[Ever since MLG Capital began its journey into private real estate investing more than three decades ago, it’s had two overriding goals: preserve investor wealth and produce top-notch income and appreciation. MLG manages that by fund diversification, prioritized returns for its investors, and solid tax efficiency. Learn more about MLG Capital today and see all it can offer you!]

 

By Dr. Leif Dahleen of Physician on Fire, WCI Network Partner

In 2017, I executed a bold move based on a decision I couldn’t have imagined I’d be making in my early 40s. I made an intentional choice to slash my income by 40% while showing up for work quite a bit less.

I had been contemplating such a move for over a year. Time and time again, I have sung the praises of financial independence (FI) and all the wonderful things you can do with FI to give yourself a better life. Why was I burning the candle at both ends, working full-time while spending much of my free time spreading the word online?

I didn’t have a good answer to that question, and I wasn’t interested in taking a step back from my online activities, so I decided to pursue working less in my anesthesia job.

I didn’t think a part-time position would be readily available in my current position, but I was pleasantly surprised when we were able to make it happen. My four partners were willing to work and earn 10% more each, allowing me to work 40% less. I will always be grateful for that.

 

The Financial Implications of Part-Time Work

Part-time work is admittedly easier to arrange in some situations than in others. Factors that make such an opportunity more likely include being part of a large group, working in a shift-based specialty, and perhaps being an employed physician.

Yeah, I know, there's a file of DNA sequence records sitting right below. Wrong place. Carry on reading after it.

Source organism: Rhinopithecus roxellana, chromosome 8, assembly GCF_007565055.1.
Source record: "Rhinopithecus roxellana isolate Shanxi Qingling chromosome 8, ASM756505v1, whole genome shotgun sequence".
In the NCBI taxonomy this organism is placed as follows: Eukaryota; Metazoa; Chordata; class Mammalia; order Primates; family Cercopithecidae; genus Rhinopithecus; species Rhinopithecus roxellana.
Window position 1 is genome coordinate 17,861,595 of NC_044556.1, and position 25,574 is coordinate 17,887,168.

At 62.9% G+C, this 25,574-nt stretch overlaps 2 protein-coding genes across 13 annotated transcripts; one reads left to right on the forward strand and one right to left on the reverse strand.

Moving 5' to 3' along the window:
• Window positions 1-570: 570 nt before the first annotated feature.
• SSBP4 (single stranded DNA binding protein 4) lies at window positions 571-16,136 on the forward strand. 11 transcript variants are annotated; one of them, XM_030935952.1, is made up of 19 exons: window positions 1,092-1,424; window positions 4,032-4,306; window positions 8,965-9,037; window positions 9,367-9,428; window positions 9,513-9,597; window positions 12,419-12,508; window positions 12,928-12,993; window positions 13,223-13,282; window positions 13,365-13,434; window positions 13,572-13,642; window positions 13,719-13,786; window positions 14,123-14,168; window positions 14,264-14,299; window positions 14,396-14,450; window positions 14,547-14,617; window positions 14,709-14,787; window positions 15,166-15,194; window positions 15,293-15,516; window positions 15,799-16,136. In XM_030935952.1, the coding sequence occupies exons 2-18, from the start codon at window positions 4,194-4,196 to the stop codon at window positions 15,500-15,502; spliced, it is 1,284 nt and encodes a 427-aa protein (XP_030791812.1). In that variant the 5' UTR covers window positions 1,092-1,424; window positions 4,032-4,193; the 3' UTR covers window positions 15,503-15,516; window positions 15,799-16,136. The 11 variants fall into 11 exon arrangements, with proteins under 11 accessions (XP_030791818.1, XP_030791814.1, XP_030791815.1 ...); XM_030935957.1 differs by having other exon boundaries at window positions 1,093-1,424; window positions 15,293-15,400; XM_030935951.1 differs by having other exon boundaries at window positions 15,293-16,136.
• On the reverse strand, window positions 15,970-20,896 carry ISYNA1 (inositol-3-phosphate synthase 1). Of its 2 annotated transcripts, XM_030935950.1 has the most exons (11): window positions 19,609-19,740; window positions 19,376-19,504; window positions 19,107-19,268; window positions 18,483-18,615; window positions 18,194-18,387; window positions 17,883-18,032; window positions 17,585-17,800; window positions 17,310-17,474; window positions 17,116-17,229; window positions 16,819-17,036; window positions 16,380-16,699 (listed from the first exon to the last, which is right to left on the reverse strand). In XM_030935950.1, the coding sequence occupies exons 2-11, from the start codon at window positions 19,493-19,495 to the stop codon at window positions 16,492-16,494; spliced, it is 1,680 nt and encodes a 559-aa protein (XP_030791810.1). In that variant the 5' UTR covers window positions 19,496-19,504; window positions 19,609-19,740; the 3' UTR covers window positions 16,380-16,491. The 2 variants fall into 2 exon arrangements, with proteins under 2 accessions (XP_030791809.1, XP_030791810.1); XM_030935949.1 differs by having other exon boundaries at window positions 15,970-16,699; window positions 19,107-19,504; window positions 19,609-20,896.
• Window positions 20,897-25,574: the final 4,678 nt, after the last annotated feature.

If you own a private practice and have significant overhead, are part of a small group, or are in a specialty where long-term patient relationships are paramount, part-time work may be more difficult to arrange.

If you fall into the latter categories, I wouldn’t throw in the towel. Creative solutions may allow you to work less if that’s what you really want to do. Locum tenens physicians can help fill in the gaps. They won’t replace you (no one can replace you!), but many locums docs are quite capable. Fifty-fifty job sharing may be an option—it worked for The Happy Philosopher.

You may also have the option to sell or leave the practice and be a locum tenens provider yourself. That’s all I did for the first two years of my practice, and it’s what my friend Dr. Nii Darko of Docs Outside the Box does as a trauma surgeon to create a flexible schedule that meets his family’s needs.

Likewise, the financial impact of part-time work will vary depending on your situation.

If you’re lucky, the drop in compensation will be commensurate with the decrease in your workload. If you’re really lucky or maybe just smart, you might find a way to drop the low-value hours in your workday or leverage additional hires to drop your workload significantly with a smaller reduction in earnings.

On the other hand, it’s not unusual for a physician to be in a situation where a reduction in workload results in a disproportionately large drop in pay. Working 30% less while earning 50% less is certainly far from ideal, but that may be the case if you own a clinic, have employees, or have other significant fixed expenses related to your practice.

More information here:

7 Reasons I Practice Medicine Part-Time

 

My Part-Time Work Arrangement

Again, I consider myself lucky to be in a situation where dropping to part-time was surprisingly easy. It’s not pure luck since one feature of anesthesia that attracted me was the flexibility of the schedule and lifestyle, but I’ll readily admit I had an easier time making this transition than most will.

Years ago, I worked exclusively as a locum tenens provider for the first two years after finishing residency, working hard most of the time. But I also took my first three-week vacation when I was less than a year into my anesthesia career.

My bride-to-be and I visited Iceland, England, Ireland, and Italy in one long trip. It was fantastic, but before long, I started working regular jobs and it would be over a decade before I’d be off work for that length of time again.

reykjavik

A duck keeps watch over Lake Tjörnin in Reykjavik, Iceland.

For six months, I had a three-week break nearly every month. My work schedule looked like this: